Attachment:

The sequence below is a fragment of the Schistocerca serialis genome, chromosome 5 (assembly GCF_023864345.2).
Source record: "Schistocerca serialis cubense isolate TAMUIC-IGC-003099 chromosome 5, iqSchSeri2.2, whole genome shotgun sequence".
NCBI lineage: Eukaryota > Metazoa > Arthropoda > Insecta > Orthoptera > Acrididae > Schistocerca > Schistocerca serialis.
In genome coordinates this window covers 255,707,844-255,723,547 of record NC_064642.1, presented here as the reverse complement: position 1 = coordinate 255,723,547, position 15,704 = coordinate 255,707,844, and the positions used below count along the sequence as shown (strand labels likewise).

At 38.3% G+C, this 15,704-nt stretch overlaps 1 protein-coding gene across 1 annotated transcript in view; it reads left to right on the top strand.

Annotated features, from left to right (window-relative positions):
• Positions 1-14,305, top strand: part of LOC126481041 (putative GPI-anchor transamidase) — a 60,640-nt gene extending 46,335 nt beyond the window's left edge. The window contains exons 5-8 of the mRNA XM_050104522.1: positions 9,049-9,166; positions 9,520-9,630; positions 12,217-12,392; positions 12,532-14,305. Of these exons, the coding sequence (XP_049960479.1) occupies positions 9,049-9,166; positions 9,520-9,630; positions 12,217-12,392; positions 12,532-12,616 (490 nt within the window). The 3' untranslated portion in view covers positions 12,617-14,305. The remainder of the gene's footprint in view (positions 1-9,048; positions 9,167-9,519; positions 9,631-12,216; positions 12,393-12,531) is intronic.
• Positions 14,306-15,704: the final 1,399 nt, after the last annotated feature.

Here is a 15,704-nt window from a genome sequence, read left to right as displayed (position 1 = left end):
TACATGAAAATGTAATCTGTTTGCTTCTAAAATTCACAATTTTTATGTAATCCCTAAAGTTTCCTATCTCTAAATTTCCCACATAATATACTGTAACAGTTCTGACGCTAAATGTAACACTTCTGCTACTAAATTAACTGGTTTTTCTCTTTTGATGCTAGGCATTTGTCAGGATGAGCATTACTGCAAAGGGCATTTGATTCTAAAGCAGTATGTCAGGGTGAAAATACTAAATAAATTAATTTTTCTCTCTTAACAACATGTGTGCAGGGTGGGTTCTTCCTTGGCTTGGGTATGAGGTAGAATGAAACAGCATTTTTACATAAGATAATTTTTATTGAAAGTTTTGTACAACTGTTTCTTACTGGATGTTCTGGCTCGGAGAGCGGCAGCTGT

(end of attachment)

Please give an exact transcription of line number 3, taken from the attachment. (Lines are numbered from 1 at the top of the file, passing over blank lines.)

NCBI lineage: Eukaryota > Metazoa > Arthropoda > Insecta > Orthoptera > Acrididae > Schistocerca > Schistocerca serialis.